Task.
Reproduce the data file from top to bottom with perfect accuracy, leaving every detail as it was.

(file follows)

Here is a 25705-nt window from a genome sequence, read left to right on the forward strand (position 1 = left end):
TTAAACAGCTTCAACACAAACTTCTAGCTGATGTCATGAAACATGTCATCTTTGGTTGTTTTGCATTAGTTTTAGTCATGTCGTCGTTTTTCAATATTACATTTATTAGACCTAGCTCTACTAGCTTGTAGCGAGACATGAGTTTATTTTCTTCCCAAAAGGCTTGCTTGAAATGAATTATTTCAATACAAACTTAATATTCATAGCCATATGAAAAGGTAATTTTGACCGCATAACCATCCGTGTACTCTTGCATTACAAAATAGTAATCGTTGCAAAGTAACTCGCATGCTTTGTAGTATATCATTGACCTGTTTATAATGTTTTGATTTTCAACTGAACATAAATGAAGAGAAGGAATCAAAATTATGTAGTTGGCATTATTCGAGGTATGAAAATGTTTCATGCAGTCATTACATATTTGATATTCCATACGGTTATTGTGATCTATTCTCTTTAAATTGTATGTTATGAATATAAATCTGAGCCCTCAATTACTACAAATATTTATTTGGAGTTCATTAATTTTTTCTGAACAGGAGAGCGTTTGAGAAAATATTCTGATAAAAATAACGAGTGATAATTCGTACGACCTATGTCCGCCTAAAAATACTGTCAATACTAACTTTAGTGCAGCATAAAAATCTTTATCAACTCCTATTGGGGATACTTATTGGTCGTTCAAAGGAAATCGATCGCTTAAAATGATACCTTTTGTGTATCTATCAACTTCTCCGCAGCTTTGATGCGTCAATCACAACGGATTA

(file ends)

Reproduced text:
Here is a 25705-nt window from a genome sequence, read left to right on the forward strand (position 1 = left end):
TTAAACAGCTTCAACACAAACTTCTAGCTGATGTCATGAAACATGTCATCTTTGGTTGTTTTGCATTAGTTTTAGTCATGTCGTCGTTTTTCAATATTACATTTATTAGACCTAGCTCTACTAGCTTGTAGCGAGACATGAGTTTATTTTCTTCCCAAAAGGCTTGCTTGAAATGAATTATTTCAATACAAACTTAATATTCATAGCCATATGAAAAGGTAATTTTGACCGCATAACCATCCGTGTACTCTTGCATTACAAAATAGTAATCGTTGCAAAGTAACTCGCATGCTTTGTAGTATATCATTGACCTGTTTATAATGTTTTGATTTTCAACTGAACATAAATGAAGAGAAGGAATCAAAATTATGTAGTTGGCATTATTCGAGGTATGAAAATGTTTCATGCAGTCATTACATATTTGATATTCCATACGGTTATTGTGATCTATTCTCTTTAAATTGTATGTTATGAATATAAATCTGAGCCCTCAATTACTACAAATATTTATTTGGAGTTCATTAATTTTTTCTGAACAGGAGAGCGTTTGAGAAAATATTCTGATAAAAATAACGAGTGATAATTCGTACGACCTATGTCCGCCTAAAAATACTGTCAATACTAACTTTAGTGCAGCATAAAAATCTTTATCAACTCCTATTGGGGATACTTATTGGTCGTTCAAAGGAAATCGATCGCTTAAAATGATACCTTTTGTGTATCTATCAACTTCTCCGCAGCTTTGATGCGTCAATCACAACGGATTA